Esteemed Reader: On the Verge of A Revolutionary Worldview | May 2022 | Esteemed Reader | Hudson Valley | Chronogram Magazine
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Esteemed Reader: On the Verge of A Revolutionary Worldview | May 2022 

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In school, perhaps 8th grade, I read about Galileo Galilei, the renaissance polymath who, along with Giordano Bruno and others, proposed the heliocentric model of the solar system. Here’s what I recall.

In Galileo’s time, the prevailing geocentric cosmology was the dogma supported by the most powerful institution in Europe, the Church. Presumably this was because it meshed neatly with Biblical cosmology, which, at least when taken literally, places the Earth squarely in the middle of the creation.

At the same time Europe received an influx of new tools for perceiving and evaluating the physical world. Notable acquisitions borrowed or stolen from the Arab society during the Crusades included mathematics (algebra comes from the Arabic al-jabr, literally “the reunion of broken parts”) and lens technology that gave rise to new, far-seeing telescopes. These gave students of the cosmos the ability to observe, chart, and calculate the movement of celestial bodies with greater precision.

These two currents—the dominant dogma and the new tools of observation and measurement—ran in parallel for a time. During this interstitial period in the evolution of worldviews the establishment scientists went to great lengths to prove the geocentric model. Their mathematical explanations were complex, sophisticated, and convincing, yet the models were so Byzantine that only the most erudite could understand the complexities of their formulations. These were the experts.

In contrast to the geocentric proofs, the mathematical modeling for the heliocentric view was remarkably simple, elegant, and understandable without elaborate training. Anyone could understand it because it was verifiable with naked eye astronomical observation and common sense. More importantly, understanding the model didn’t require the indoctrination into dogma required to promote an ideology that contradicted what people saw.

When the new renaissance thinkers proposed the heliocentric model, they were summarily dismissed, their work labeled fake science, censored, and made illegal. They were charged with terrorism, tried, and sentenced to death. Galileo recanted his theories and was spared. Giordano Bruno, whose statue now stands at the center of Campo de’ Fiori in Rome, his back to the Vatican, burned. The inscription at the base reads “A Bruno—Il Secolo da lui Divinato—Qui Dove Il Rogo Arse” (To Bruno—From the Age He Predicted—Here Where the Fire Burned).

Mark Twain wisely observed that “history does not repeat itself, but it rhymes.”

Ask any researcher whose interests or views depart from a narrow set of acceptable dogmas and learn that she has either been forced to keep silent or has been defunded and her work labeled fake. The establishment makes heretics of anyone diverging from a narrow set of assumptions promoting discrete self-serving agendas.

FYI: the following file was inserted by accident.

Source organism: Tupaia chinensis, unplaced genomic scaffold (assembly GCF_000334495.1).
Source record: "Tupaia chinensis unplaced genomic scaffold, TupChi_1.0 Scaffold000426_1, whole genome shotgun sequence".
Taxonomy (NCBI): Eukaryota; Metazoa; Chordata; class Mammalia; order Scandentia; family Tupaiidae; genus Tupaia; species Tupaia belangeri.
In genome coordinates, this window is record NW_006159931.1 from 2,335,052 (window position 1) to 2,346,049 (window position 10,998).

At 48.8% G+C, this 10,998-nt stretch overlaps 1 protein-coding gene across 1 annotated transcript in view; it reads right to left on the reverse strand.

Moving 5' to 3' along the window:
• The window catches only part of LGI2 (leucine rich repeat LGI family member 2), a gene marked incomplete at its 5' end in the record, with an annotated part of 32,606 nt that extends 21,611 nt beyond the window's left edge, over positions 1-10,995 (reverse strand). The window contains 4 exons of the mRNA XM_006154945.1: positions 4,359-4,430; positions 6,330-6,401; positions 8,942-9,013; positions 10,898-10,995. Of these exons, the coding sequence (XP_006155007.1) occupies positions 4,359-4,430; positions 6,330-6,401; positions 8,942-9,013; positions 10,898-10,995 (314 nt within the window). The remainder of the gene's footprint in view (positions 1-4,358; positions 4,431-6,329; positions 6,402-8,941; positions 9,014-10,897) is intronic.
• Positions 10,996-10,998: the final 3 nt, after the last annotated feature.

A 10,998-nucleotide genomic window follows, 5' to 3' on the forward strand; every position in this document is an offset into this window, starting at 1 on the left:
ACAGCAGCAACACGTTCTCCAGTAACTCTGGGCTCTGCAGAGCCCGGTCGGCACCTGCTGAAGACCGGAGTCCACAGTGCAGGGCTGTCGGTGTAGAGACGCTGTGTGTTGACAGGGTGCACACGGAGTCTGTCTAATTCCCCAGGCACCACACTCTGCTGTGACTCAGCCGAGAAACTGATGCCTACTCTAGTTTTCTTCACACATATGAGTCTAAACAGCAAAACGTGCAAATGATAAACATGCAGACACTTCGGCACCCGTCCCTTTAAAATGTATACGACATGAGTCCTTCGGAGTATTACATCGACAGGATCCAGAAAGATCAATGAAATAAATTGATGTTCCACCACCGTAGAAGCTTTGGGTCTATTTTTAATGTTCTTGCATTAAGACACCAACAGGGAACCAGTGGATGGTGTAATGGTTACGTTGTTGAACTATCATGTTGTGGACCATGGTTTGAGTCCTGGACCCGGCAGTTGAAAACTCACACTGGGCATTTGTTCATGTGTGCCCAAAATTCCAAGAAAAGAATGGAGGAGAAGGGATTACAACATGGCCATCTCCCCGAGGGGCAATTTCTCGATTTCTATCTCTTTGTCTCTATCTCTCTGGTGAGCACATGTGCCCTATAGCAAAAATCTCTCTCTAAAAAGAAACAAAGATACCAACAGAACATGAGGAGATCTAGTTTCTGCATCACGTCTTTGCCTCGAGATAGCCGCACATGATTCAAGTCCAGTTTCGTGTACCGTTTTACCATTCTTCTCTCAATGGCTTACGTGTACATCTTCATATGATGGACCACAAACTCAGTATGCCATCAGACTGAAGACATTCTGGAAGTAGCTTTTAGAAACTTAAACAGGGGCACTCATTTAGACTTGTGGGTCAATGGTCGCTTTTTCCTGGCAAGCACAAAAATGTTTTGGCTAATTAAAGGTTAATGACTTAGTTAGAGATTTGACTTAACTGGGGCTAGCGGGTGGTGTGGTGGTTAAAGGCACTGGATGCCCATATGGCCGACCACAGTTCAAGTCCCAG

A further indication of the inflamed state of what is called science is the arrogance of its adherents. We are admonished to trust “experts” without question or recourse to common sense. We are told that the specialist’s work is too complex and complicated to understand without extensive indoctrination.

Meanwhile, we can see clearly where the dominant worldview has led—catastrophic environmental destruction, obscene inequity of wealth and power between the rich and poor, and epidemic suggestibility to a handful of media corporations. The dominant worldview is what led to this situation, and it is not the solution.

If history is any indication, this state of ideological fundamentalism suggests that a new model, a new worldview is nascent, trying to find its way into the world. I suspect this is a seismic shift in perception, a revolution of understanding akin to a new model of the universe.

For me, the beginning is embodied in a formulation attributed to Socrates—summa scientia nihil scire—the highest knowledge is to know nothing. Striving to be empty of accumulated ideas opens a portal to mystery. Steadfastly facing the infinite mystery may lead to some genuine humility. Understanding that I don’t know opens the possibility of coming to see something new.

My own inquiry has led to the consideration of what may be reliable bases of the new worldview.

The unity of life. With humility, I see that though humanity has exceptional powers, the race is nevertheless an organ in the body of Great Nature and must strive to perceive and serve her purposes.

Life is sacred. Life and all life’s manifestations as plants, animals, and humans, are an unfathomable mystery that I can only face with humility and reverence. I don’t know, but I can respect the unity of life.

The universe is a cosmic ecosystem. Everything is an instrument for the transformation of energies. Everything eats and is fed upon. Beings exist in bodies at different scales and every being is part of a larger whole, which in turn is part of a still greater whole. Human beings are no exception and must strive to serve as transformers of energy in the way the cosmic ecosystem requires.

These are some of my thoughts. How do you see the revolutionary worldview that is surely on the verge of being born?

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